I really, really wanted to like this book. I tried to listen to it several times and finally, after making it through the first half, simply gave up. The author obviously has a lot of respect for what Genghis Khan achieved but that -- at least in the first half -- spills over into unchecked admiration. Perhaps that is necessary to balance the accounts after centuries of bad mouthing the Mongols' conquests and campaign, but I think it goes overboard.
What struck me most about Genghis Khan was not that he murdered his oldest brother, or that he was an escaped slave, or that he conquered more peoples and lands in 25 years than the Romans did in 400, or that he broke the grip of aristocracies, dissolved feudalism, triggered the renaissance, and created a universal alphabet. It wasn’t that he established intercontinental trade, and vast communications networks, and postal services, and public education, and religious freedom based on secular government. It wasn’t that he did all of this despite being uneducated and illiterate himself. What struck me most was his overarching view of the power of a unified people. He demanded fierce loyalty and accepted any peoples that pledged it to him. Conversely, he brutalized and enslaved those who defied him. Even so, he never sought the trappings of materialism, kingship, aristocracy, or personal legacy, all of which he utterly abhorred. His motives appear astonishingly different from other conquerors in human history and this makes Genghis Khan’s story unique. As brutal and ruthless as any military conqueror in history, he also openly welcomed and assimilated amazingly diverse peoples, religions, and cultures together as one massive empire that greatly influenced our modern civilization.
This book is a carefully researched and well written account of Genghis Khan and the Mongol Empire he founded, including its motives, reach, and influences on the world. It’s an important read for anyone interested in world history and the origins of secular government, freedom of thought and religion, paper currency, modern law, military strategy, and public education.
This book was so insightful. I had no idea the overall impact Genghis Khan had one our modern day society. He laid the ground work for so much. Brilliant tactician, but also incredible at laying framework for a governing body. Way ahead of his time! A really delightful book to listen to! Highly recommend.
great audible "lecture " if you love history. Narration is perfectly performed, with a confortable voice tone. The epilogue is the only part of the book that is performed by the author and turns to be boring and too long. It would have been better to allow the narrator to read the epilogue with his trained voice. Excelent.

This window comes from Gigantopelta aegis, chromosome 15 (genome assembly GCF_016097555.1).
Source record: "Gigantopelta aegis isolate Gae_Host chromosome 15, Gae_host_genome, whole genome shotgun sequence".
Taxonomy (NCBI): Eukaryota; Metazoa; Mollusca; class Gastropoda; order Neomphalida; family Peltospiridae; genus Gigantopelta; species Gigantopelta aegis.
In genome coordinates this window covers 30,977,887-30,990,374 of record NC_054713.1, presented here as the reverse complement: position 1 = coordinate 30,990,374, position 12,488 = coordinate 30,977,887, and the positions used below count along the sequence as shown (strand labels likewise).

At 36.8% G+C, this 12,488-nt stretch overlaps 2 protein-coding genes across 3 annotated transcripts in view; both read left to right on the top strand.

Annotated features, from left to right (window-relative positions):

The epilogue is read by the author and it is boring and too long. He is a great writer, and not so good narrator.
Let's not re write history, this is a completely ridiculous liberal slant on the most prolific rapist in history. I could not even finish the book. We do not gain self improvement by looking back on history with our more enlightened selves and trying to justify or reason away the way and change the way things were. You are supposed to learn from history... Make believe is for fiction!
You could think that genghis Khan was just a warlord. Yet, he was a great man, we owe him a lot and his story is one about love, passion, and greatness. Love this man and I loved this audiobook.
It was easily understood. Written as a story, not so much as a history book.
No, too long
Very well read by Jack Weatherford.
I don't normally read history books but almost finished with this one and it's been an amazing listen. Very interesting story and makes you realize why many things in the modern world are the way they are. It's also a part of history that you probably won't hear much about unless you go search for it yourself.
Audiobooks are great tool in dealing with my ADHD. They limit distractions while listening and I don't have to sit still. PS. I can't spell
I will admit that I couldn't finish listening to this book. It takes great skill to make Genghis Khan boring but Mr. Weatherford did. The stiff narration of Jonathan Davis perfectly complemented the writing, creating a title I couldn't even use to fall asleep. The experience was very dry and irritating, like getting sand in your eye.